**Example – 9**

Solve the DE \(xdy - ydx = \sqrt {{x^2} + {y^2}} dx.\)

**Solution:** Upon rearrangement, we have

\[\begin{align} & \frac{{dy}}{{dx}} = \frac{{y + \sqrt {{x^2} + {y^2}} }}{x}\\ &\quad \;\; = \left( {\frac{y}{x}} \right) + \sqrt {1 + {{\left( {\frac{y}{x}} \right)}^2}}\end{align}\]

This is obviously a first degree homogeneous DE. We substitute \(y = vx\) to obtain:

\[\begin{align} & \qquad \;\;v + x\frac{{dv}}{{dx}} = v + \sqrt {1 + {v^2}} \\& \Rightarrow \quad \frac{{dv}}{{\sqrt {1 + {v^2}} }} = \frac{{dx}}{x}\end{align}\]

Integrating both sides, we have

\[\begin{align}&\qquad \ln \left| {v + \sqrt {1 + {v^2}} } \right| = \ln x + \ln C\\ &\qquad\qquad\qquad\qquad \;\;\;= \ln Cx\\&\Rightarrow \quad \frac{y}{x} + \sqrt {1 + \frac{{{y^2}}}{{{x^2}}}} = Cx\end{align}\]

**Example – 10**

Solve the DE \(\left( {1 + {e^{x/y}}} \right)dx + {e^{x/y}}\left( {1 - \frac{x}{y}} \right)dy = 0.\)

**Solution: **This DE can be rearranged as

\[\frac{{dx}}{{dy}} = \frac{{{e^{x/y}}\left( {\frac{x}{y} - 1} \right)}}{{{e^{x/y}} + 1}}\]

Using the substituting \(x = vy\) (note : not \(y = vx)\) can reduce this DE to a VS form. (We did not use \(y = vx\) since that would’ve led to an expression involving complicated exponentials).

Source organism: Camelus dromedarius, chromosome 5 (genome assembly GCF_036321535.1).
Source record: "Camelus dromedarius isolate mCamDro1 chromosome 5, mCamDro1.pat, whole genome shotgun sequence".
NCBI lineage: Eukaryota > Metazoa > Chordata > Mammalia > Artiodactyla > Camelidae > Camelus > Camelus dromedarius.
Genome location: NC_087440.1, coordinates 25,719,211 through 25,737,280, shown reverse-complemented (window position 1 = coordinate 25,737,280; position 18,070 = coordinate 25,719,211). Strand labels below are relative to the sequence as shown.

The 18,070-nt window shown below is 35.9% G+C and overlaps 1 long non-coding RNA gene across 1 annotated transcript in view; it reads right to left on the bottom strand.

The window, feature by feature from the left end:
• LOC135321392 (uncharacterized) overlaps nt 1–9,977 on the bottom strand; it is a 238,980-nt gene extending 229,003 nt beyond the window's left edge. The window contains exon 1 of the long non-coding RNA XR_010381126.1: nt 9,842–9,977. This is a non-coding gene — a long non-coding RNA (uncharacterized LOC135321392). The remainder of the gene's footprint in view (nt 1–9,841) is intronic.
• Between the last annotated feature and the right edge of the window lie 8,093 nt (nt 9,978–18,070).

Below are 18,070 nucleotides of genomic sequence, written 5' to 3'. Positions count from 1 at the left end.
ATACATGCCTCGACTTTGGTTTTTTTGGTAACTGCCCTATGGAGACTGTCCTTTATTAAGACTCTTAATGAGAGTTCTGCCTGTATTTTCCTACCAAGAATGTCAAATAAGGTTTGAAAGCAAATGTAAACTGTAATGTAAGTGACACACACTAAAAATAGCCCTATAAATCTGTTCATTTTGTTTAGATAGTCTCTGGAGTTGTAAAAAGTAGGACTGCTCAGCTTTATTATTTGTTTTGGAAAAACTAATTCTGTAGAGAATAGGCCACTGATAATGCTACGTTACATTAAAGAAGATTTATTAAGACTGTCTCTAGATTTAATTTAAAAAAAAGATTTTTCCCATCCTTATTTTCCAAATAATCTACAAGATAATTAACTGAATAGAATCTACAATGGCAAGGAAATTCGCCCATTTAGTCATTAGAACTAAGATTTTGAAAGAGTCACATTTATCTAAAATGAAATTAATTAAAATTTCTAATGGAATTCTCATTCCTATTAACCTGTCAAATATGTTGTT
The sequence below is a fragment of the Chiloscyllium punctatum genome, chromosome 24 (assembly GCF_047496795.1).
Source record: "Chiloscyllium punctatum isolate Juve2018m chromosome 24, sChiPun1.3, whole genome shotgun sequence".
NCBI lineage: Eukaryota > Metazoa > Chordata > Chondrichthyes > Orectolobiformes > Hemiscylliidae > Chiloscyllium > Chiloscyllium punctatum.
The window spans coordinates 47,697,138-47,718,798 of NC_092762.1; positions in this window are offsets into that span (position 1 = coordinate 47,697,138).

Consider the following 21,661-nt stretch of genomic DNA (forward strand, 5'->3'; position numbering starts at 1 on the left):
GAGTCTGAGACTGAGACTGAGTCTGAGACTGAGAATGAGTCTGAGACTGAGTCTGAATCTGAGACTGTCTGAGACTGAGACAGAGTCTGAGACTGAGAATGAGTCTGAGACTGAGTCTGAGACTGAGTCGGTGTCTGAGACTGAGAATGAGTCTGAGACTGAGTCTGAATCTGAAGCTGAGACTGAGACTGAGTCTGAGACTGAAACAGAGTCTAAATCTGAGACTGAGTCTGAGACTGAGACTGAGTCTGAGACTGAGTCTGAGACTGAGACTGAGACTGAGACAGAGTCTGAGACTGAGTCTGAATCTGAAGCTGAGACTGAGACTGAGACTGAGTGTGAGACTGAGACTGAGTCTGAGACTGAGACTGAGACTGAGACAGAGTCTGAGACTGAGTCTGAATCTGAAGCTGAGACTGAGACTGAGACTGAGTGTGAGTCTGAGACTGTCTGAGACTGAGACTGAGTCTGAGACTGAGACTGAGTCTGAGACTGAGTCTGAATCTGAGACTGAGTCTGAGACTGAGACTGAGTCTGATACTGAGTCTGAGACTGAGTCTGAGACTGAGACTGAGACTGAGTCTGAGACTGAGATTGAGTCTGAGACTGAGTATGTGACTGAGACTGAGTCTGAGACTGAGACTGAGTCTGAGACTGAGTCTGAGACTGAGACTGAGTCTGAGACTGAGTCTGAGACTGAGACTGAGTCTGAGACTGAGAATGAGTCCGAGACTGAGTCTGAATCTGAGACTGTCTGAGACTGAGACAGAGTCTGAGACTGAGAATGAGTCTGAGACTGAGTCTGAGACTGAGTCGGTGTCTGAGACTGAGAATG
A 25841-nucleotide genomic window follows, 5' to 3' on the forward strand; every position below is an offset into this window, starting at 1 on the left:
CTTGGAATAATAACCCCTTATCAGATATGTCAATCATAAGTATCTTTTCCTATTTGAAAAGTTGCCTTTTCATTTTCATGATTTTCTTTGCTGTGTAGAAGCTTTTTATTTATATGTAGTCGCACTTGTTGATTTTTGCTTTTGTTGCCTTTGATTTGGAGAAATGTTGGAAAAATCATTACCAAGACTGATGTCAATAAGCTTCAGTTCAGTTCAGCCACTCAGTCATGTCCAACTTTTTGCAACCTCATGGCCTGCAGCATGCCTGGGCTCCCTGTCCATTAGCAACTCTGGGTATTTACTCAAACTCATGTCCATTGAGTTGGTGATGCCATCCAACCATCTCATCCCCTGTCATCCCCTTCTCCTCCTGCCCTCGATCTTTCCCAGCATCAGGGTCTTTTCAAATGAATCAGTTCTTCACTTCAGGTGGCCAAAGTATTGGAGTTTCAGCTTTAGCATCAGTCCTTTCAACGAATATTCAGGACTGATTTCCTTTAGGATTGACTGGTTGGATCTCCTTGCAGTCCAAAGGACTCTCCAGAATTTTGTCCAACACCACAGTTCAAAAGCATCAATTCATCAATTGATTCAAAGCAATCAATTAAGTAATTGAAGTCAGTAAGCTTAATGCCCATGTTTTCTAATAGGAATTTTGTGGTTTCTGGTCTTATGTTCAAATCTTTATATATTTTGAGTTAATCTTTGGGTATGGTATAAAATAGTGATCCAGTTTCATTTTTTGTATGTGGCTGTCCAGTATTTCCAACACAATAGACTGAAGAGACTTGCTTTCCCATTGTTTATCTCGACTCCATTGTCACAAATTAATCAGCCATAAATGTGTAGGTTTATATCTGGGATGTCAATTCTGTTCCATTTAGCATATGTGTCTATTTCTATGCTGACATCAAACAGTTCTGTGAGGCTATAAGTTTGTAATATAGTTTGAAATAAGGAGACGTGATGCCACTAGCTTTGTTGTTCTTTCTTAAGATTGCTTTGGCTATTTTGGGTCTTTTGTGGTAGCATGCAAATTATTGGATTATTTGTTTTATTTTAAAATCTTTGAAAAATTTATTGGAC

We now have

\[\begin{align} & \qquad v + y\frac{{dv}}{{dy}} = \frac{{{e^v}\left( {v - 1} \right)}}{{{e^v} + 1}}\\&\Rightarrow \quad \frac{{dy}}{y} \quad\;\;= - \frac{{{e^v} + 1}}{{{e^v} + v}}dv\end{align}\]

Integrating both sides, we have

\[\begin{align} & \qquad \;\;\ln\,y = - \ln \left| {{e^v} + v} \right| + \ln C\\ &\Rightarrow \quad y({e^v} + v) = C\\&\Rightarrow \quad {e^{x/y}} + \frac{x}{y} = \frac{C}{y} \end{align}\]

This example should serve the show that \(y = vx\) will not always be the most appropriate substitution to solve a homogeneous DE; \(x = vy\) could be more appropriate in such a scenario, as in the example above.